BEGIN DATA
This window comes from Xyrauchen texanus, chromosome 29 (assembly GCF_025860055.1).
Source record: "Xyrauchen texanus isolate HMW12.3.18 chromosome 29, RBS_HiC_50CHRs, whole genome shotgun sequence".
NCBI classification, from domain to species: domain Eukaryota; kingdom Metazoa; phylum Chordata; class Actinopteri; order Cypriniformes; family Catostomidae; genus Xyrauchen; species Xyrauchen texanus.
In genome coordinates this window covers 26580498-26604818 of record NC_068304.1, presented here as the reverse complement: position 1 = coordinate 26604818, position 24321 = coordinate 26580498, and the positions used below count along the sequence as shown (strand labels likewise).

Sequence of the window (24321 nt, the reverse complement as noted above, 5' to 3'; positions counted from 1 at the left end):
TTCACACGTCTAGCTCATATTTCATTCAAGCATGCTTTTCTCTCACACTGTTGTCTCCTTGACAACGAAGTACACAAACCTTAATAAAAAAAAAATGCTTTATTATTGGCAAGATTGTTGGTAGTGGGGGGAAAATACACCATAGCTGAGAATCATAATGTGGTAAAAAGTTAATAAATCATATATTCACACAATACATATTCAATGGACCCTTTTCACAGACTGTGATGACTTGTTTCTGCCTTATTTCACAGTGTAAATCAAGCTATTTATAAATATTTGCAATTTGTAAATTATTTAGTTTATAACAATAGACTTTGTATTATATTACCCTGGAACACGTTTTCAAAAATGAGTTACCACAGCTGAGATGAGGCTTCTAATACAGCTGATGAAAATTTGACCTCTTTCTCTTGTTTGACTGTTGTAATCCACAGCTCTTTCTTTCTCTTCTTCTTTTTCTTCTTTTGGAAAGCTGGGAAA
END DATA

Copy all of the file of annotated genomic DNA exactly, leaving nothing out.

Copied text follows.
This window comes from Xyrauchen texanus, chromosome 29 (assembly GCF_025860055.1).
Source record: "Xyrauchen texanus isolate HMW12.3.18 chromosome 29, RBS_HiC_50CHRs, whole genome shotgun sequence".
NCBI classification, from domain to species: domain Eukaryota; kingdom Metazoa; phylum Chordata; class Actinopteri; order Cypriniformes; family Catostomidae; genus Xyrauchen; species Xyrauchen texanus.
In genome coordinates this window covers 26580498-26604818 of record NC_068304.1, presented here as the reverse complement: position 1 = coordinate 26604818, position 24321 = coordinate 26580498, and the positions used below count along the sequence as shown (strand labels likewise).

Sequence of the window (24321 nt, the reverse complement as noted above, 5' to 3'; positions counted from 1 at the left end):
TTCACACGTCTAGCTCATATTTCATTCAAGCATGCTTTTCTCTCACACTGTTGTCTCCTTGACAACGAAGTACACAAACCTTAATAAAAAAAAAATGCTTTATTATTGGCAAGATTGTTGGTAGTGGGGGGAAAATACACCATAGCTGAGAATCATAATGTGGTAAAAAGTTAATAAATCATATATTCACACAATACATATTCAATGGACCCTTTTCACAGACTGTGATGACTTGTTTCTGCCTTATTTCACAGTGTAAATCAAGCTATTTATAAATATTTGCAATTTGTAAATTATTTAGTTTATAACAATAGACTTTGTATTATATTACCCTGGAACACGTTTTCAAAAATGAGTTACCACAGCTGAGATGAGGCTTCTAATACAGCTGATGAAAATTTGACCTCTTTCTCTTGTTTGACTGTTGTAATCCACAGCTCTTTCTTTCTCTTCTTCTTTTTCTTCTTTTGGAAAGCTGGGAAA